Adewale Ogunleye was asked about recent comments he made on his blog this week about fans that booed the Bears during Sunday’s 17-14 victory over the defending champions Pittsburgh Steelers. In his blog entry, he wrote:
Speaking of home, I can’t believe the fans that booed us. I know I am talking to a select few but please tell those fans to stay home. How can we have home field advantage if the other team feels the disbelief from the crowd. Teams sense that and feed off it.
Because those comments caused a minor stir, Ogunleye was forced to clarify his remarks.
Those remarks didn’t bother me one bit. The clarification, on the other hand, did.
If fans have the right to boo their own team, players have the right to voice their opinions, too. And Ogunleye shouldn’t have to apologize, retract, modify, or clarify those remarks to appease those he might have offended.
When a fan purchases a ticket to a game, he has the right to boo to his heart’s content. This is a fact of life and cannot be disputed.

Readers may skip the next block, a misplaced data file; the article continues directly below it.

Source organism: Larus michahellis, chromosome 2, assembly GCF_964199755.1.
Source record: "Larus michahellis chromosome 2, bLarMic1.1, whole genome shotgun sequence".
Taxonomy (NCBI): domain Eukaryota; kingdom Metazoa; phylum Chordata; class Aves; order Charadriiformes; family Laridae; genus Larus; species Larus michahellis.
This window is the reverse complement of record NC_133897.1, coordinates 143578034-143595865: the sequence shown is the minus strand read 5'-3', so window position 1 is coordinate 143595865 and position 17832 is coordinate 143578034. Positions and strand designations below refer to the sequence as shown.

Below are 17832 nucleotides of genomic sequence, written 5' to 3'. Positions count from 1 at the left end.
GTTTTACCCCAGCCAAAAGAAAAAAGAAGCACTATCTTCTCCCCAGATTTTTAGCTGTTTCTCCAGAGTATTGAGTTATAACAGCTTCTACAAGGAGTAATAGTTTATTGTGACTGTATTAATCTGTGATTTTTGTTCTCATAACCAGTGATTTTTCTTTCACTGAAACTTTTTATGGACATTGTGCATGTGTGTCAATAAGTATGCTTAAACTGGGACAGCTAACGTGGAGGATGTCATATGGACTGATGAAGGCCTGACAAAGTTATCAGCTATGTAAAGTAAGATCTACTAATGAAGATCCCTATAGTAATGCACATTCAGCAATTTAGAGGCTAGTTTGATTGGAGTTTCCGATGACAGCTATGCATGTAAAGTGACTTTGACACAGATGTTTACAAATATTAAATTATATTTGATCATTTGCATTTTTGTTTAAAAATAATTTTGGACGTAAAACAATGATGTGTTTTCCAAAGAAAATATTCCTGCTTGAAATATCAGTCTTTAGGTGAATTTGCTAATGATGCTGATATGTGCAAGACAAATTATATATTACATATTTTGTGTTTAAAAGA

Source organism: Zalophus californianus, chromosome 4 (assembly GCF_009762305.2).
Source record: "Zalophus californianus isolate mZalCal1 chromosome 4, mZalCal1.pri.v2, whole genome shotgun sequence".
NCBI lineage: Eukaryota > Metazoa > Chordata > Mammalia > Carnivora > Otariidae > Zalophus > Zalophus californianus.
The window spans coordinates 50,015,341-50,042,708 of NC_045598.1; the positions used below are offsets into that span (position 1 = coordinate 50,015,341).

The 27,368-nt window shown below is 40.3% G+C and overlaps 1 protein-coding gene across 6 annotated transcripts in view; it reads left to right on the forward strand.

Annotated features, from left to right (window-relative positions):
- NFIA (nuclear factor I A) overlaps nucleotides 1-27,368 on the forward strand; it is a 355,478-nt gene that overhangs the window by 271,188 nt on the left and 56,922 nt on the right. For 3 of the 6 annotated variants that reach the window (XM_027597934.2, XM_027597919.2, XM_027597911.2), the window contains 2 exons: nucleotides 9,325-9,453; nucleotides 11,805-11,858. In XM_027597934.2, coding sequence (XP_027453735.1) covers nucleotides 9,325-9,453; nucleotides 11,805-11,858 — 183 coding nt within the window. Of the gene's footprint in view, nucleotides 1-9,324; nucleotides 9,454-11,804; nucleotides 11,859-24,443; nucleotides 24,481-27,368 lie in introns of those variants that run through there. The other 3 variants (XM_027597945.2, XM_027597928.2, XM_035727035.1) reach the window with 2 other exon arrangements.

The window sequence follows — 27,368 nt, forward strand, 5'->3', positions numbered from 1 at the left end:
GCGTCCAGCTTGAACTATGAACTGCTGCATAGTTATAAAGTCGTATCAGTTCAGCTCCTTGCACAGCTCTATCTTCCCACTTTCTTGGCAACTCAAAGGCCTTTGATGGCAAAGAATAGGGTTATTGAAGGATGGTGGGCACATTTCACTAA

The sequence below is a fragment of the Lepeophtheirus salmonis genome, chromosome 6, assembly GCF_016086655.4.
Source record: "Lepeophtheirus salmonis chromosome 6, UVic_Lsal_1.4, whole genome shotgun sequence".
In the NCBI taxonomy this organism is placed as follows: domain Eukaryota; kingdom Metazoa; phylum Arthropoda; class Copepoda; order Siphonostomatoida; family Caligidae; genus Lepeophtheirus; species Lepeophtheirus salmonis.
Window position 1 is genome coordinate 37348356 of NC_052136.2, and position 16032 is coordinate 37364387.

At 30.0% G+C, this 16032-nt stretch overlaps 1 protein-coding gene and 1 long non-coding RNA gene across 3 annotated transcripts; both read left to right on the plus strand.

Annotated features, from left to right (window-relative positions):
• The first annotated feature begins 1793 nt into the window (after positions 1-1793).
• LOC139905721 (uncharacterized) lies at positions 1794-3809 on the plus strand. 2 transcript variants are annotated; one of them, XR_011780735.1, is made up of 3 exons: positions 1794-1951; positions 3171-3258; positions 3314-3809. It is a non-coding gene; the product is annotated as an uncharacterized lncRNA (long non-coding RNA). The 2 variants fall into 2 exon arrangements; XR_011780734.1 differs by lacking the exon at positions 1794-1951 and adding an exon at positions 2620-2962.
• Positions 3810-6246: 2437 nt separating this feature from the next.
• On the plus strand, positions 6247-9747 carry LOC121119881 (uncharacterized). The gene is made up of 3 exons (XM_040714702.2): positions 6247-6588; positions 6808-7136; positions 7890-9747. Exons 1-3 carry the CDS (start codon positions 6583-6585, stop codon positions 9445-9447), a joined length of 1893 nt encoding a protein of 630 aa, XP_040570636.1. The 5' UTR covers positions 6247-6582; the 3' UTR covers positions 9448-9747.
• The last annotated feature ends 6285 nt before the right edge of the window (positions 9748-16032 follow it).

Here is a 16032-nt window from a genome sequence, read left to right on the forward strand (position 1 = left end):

What can be argued, however, is the validity and impact of said booing. I often scoffed — and sometimes got angry — with fans who booed Rex Grossman. Not because I was always pleased with Grossman’s production as a Bear — because believe me, I wasn’t. But because booing your own team has exactly zero upside. Sure, it may make you feel better and you may get some kind of therapeutic benefit from it. If that happens to be true, then you have my support to be unsupportive of your team.
But, if you want voice your displeasure at a certain player or at Jerry Angelo or Lovie Smith, do it on the radio, on a blog, or some other means of conveyance. Don’t do it at the stadium when your team needs your support against one of the best teams in the league — or any team for that matter.
Ogunleye is right, though. Opposing teams that come into Soldier Field will feed off the negative vibes toward the Bears. They can gain momentum that way. Thus, why would you want to pay money to go to a game just to boo your team and help the opponent?
You have every right to do so if you wish, though.